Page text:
The Covid-19 test positivity rates trended slightly higher in New York state, with the rate in the "micro-cluster" focus areas, where the pandemic has been the most severe, reaching 2.58 per cent, compared with 2.31 per cent a day earlier, Governor Andrew Cuomo said.
The statewide positivity rate excluding the "micro-cluster" areas was 1.13 per cent, up from 0.98 per cent on Thursday, Xinhua news agency quoted Cuomo as saying on Saturday. Of the 156,940 tests reported on Friday, 2,061 were positive, or 1.31 per cent of the total, over the 1.15 per cent one day earlier, he added.
As of Saturday, the Center for Systems Science and Engineering at Johns Hopkins University reported 33,418 coronavirus deaths in New York for the past seven months, the worst among all the states of the country.
However, it had the third lowest positivity rate of Covid-19 test among all US states, according to the seven-day rolling average updated on October 19 by the Johns Hopkins University Coronavirus Resource Center.
Once the epicentre of the Covid-19 pandemic in the US, New York state has reported more than 499,000 Covid-19 cases, of which New York City accounted for over 263,000.
As of Sunday, the US continued as the worst-hit country with the world's highest number of cases and deaths at 8,571,943 and 224,771, respectively, according to the Johns Hopkins University.
UNGA President Upset With NYC Mayor
Meanwhile, UN General Assembly (UNGA) President Volkan Bozkir said that he was "saddened" by New York City Mayor Bill de Blasio's refusal to meet him. "I was saddened to learn that the Mayor was unavailable to meet with me. This lack of interaction concerns me as policies devised by the City of New York directly affect the work of the UN and by extension millions of lives across the globe," Xinhua news agency quoted Bozkir as saying in a statement on Friday.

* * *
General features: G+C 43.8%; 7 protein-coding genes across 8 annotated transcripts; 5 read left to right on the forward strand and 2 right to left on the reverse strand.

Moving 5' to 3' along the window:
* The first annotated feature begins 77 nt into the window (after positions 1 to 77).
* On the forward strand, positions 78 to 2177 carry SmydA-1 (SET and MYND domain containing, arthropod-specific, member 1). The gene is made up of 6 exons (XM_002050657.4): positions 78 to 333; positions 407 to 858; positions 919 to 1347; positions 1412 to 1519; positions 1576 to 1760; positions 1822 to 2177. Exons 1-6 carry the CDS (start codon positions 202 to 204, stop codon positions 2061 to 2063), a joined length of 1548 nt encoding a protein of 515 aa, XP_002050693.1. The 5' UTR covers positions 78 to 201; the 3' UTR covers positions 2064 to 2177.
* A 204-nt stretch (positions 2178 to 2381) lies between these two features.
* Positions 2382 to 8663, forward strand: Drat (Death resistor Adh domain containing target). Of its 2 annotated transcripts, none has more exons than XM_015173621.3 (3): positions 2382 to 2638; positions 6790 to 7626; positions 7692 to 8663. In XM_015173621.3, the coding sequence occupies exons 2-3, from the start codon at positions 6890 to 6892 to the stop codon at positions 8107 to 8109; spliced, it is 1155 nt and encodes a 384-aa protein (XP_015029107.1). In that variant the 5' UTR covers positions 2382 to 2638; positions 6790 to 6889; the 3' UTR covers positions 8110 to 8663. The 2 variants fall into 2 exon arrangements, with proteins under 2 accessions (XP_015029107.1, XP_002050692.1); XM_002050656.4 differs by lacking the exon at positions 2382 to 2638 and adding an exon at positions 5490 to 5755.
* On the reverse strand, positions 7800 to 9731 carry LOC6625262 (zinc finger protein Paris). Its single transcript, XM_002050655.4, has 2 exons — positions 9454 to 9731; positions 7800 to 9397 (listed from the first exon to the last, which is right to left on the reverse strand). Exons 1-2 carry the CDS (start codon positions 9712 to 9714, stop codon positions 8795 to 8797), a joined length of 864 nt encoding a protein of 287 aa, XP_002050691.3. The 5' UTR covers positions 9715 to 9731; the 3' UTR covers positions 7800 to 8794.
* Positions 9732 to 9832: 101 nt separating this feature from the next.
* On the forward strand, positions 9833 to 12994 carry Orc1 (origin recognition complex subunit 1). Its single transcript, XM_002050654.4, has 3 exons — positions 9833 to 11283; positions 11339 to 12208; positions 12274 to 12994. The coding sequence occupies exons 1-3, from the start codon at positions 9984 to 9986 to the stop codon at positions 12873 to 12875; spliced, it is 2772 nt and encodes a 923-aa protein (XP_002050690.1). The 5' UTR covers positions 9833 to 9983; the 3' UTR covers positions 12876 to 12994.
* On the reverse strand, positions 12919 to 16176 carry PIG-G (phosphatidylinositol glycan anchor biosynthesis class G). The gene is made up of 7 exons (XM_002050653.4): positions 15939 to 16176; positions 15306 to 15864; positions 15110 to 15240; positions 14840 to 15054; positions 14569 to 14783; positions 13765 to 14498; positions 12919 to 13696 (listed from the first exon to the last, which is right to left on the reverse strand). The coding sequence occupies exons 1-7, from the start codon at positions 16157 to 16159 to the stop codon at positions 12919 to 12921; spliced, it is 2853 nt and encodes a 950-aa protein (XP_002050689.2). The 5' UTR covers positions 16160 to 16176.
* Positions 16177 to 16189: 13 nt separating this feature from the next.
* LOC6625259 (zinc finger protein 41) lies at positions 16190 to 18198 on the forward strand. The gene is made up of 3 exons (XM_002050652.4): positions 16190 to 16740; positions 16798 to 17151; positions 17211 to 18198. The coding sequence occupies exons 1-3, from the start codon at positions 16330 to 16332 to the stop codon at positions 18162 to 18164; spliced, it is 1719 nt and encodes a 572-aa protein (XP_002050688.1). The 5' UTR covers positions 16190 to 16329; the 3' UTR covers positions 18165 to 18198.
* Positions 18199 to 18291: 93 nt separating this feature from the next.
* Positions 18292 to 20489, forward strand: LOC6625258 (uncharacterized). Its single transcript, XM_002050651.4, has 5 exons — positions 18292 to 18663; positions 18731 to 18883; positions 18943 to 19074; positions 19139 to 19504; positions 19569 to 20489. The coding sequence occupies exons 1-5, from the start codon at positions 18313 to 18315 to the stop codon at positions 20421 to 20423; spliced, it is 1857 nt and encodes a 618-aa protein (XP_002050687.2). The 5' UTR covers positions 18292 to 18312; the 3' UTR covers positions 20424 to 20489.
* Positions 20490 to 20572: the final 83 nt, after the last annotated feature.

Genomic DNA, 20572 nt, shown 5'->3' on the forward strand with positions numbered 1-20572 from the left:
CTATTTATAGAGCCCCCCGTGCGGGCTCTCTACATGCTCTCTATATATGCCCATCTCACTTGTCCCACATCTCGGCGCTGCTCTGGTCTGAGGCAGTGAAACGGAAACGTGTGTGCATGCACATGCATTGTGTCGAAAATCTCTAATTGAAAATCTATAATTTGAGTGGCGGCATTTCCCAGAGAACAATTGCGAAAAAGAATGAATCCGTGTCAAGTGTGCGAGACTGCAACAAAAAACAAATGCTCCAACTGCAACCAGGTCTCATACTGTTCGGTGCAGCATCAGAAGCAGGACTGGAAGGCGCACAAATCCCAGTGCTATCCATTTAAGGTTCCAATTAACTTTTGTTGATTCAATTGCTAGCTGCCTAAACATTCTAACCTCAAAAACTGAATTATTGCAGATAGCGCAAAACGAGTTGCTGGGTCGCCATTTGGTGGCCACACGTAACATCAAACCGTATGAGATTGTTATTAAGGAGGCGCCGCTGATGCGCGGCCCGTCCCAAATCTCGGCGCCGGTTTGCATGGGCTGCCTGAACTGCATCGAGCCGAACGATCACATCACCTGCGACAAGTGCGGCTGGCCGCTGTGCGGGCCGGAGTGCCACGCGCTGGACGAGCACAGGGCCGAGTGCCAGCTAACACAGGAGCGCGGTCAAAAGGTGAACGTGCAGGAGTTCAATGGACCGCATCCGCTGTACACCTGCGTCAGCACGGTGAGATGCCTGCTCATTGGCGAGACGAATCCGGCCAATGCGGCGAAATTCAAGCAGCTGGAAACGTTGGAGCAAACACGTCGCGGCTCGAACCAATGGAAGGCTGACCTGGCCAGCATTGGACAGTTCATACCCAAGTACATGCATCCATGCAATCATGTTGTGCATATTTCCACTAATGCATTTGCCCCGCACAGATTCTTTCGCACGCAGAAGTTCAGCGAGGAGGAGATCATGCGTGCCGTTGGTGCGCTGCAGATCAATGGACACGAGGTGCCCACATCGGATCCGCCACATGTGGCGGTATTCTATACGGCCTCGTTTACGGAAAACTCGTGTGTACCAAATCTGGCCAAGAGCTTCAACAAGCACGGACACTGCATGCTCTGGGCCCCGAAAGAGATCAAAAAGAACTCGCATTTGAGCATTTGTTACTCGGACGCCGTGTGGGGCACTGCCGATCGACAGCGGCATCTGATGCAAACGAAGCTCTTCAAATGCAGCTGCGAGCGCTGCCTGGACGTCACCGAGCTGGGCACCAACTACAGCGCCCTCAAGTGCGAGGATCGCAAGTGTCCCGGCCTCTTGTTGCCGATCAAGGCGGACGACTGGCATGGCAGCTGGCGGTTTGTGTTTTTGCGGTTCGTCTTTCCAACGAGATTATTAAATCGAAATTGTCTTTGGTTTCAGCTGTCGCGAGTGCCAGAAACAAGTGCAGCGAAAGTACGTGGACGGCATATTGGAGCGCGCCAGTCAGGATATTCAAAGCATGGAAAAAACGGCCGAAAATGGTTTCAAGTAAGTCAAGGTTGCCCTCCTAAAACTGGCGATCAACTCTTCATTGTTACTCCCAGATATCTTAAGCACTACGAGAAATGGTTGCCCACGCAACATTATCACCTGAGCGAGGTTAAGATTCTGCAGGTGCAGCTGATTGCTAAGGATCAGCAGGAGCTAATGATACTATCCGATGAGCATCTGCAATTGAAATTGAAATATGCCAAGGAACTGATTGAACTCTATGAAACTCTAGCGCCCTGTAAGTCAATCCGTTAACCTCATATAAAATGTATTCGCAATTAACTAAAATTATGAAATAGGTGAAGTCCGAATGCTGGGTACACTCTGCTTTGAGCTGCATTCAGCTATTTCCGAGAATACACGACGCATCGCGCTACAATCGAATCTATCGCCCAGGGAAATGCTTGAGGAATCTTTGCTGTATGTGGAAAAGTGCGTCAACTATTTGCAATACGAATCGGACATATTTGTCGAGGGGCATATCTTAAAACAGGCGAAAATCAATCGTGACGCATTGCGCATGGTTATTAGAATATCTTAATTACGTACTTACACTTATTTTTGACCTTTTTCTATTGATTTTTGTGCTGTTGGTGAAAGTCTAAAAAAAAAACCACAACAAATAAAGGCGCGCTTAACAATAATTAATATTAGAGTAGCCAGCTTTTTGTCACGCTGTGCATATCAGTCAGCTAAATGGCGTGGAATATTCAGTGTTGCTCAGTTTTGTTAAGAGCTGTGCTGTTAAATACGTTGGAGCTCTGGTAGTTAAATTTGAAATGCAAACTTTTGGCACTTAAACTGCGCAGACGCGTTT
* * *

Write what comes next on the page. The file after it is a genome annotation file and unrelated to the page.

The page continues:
"Nevertheless, I will continue my work as president of the General Assembly of the UN, in the hopes of protecting the world's most vulnerable populations and advancing efforts towards a healthier and more sustainable planet. "I hope the City of New York will continue to be a strong partner in that regard," he said.
Bozkir's spokesman, Brenden Varma, told reporters that the meeting with de Blasio was requested around two weeks ago and the mayor's office did not revert until a few days ago with a refusal, without providing any specific reason. The New York City's international affairs commissioner, Penny Abeywardena, said in a statement on Friday that she was "surprised and saddened" by Bozkir's statement.
Abeywardena did not offer any explanation, only saying that de Blasio has an excellent relationship with UN Secretary-General Antonio Guterres and that over the course of the de Blasio administration, the City of New York has had a deeply collaborative relationship with Bozkir's predecessors.